It’s well-known that vitamin D is great for the bones, but can it also strengthen the muscles and rev up metabolism? Continue reading to discover what the latest research says about its effects on fitness and cardiovascular and metabolic health.

Vitamin D for Fitness: Does it Help?

Snapshot

  • May improve muscle strength and physical performance
  • Likely reduces the risk of falls in the elderly
  • Improves performance in athletes who are deficient
  • Deficiency has been linked with sport injuries

The body naturally makes vitamin D when exposed to sunlight. Getting regular, moderate sun exposure is a safe way to maintain normal vitamin D levels during the summer months.

Vitamin D is also found in certain foods, such as fatty fish like salmon and sardines. Additionally, many vitamin D supplements are available on the market.

Taken at the recommended doses, vitamin D supplements are considered safe. However, taking too much can be harmful. Vitamin D supplements may also interact with prescription medications. Remember to talk to your doctor before supplementing.

Vitamin D might help maintain good fitness and heart and metabolic health. People who don’t get enough of this vitamin through sunlight and food are at risk of deficiency.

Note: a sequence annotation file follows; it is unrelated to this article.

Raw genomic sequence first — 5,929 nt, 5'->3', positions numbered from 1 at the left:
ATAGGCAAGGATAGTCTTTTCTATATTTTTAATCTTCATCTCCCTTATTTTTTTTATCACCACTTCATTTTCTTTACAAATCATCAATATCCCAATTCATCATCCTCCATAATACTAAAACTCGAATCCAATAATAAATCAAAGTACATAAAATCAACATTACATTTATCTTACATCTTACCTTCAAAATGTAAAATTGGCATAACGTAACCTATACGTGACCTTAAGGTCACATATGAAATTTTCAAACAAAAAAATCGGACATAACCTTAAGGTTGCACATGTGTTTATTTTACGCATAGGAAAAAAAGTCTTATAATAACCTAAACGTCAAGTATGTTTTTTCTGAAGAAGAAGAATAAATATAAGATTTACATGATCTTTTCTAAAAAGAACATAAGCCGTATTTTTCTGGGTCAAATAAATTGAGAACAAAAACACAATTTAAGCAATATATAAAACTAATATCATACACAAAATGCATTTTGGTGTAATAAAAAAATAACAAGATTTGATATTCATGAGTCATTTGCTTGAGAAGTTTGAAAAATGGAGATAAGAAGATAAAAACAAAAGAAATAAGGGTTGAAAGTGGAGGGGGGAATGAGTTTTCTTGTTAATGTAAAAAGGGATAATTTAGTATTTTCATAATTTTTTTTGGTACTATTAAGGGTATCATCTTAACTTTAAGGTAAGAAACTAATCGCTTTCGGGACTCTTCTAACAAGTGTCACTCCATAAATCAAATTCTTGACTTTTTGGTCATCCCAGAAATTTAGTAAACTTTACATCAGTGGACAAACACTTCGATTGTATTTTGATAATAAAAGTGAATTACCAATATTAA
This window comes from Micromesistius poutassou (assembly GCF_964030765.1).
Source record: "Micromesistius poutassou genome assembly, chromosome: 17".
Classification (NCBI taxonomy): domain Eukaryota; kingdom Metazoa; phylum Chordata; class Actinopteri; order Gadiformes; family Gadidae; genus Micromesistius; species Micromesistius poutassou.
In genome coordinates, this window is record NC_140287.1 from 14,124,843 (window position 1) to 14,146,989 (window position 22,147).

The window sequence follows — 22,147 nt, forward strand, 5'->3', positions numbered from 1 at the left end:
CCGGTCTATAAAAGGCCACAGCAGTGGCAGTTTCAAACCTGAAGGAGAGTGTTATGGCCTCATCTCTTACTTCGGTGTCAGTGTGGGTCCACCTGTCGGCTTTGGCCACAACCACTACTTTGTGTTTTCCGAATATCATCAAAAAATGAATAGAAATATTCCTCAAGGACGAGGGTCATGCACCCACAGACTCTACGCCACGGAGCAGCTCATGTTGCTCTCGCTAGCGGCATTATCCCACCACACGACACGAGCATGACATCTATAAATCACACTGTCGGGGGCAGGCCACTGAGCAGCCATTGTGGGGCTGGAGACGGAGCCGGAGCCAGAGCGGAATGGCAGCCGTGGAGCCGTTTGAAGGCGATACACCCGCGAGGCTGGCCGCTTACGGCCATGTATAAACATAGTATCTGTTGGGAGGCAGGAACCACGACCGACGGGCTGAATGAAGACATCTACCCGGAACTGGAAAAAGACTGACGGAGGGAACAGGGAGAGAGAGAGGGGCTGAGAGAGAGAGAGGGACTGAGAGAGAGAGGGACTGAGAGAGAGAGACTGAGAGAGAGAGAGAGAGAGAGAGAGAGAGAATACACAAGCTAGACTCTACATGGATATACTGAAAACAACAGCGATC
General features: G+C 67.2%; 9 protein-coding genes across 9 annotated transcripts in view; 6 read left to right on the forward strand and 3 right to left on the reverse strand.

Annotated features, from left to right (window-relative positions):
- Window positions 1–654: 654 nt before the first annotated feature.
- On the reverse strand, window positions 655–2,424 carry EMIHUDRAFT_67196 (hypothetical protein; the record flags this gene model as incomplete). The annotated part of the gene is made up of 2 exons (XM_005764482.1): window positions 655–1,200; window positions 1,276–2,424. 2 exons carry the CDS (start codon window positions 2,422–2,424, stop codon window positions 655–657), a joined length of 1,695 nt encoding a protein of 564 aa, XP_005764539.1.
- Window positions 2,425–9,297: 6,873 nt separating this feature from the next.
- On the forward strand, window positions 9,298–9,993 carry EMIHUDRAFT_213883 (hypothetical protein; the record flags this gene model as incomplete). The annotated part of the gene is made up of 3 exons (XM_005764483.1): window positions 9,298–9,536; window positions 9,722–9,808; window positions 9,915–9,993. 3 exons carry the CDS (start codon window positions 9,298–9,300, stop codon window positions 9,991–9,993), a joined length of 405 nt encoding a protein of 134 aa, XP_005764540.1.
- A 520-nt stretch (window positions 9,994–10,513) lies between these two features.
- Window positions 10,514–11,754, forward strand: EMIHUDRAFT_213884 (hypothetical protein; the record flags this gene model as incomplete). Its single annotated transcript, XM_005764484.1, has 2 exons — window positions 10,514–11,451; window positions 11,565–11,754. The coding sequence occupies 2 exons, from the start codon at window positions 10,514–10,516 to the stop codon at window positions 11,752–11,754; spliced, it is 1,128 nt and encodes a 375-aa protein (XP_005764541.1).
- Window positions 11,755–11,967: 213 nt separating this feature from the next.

Supplementation Improves Physical Performance

Clinical evidence suggests that vitamin D plays a role in muscle metabolism and function [1].

Supplementation has been shown to improve muscle strength, balance, and physical performance. Additionally, it reduces falls in adolescents, the elderly, and chronic kidney disease patients [2, 3, 4].

In one study, supplementation reduced the risk of falls by more than 20% [5].

Tissue-based studies suggest that vitamin D may increase muscle strength by reversing the atrophy of type II muscle fibers, which may lead to fewer falls and hip fractures [6].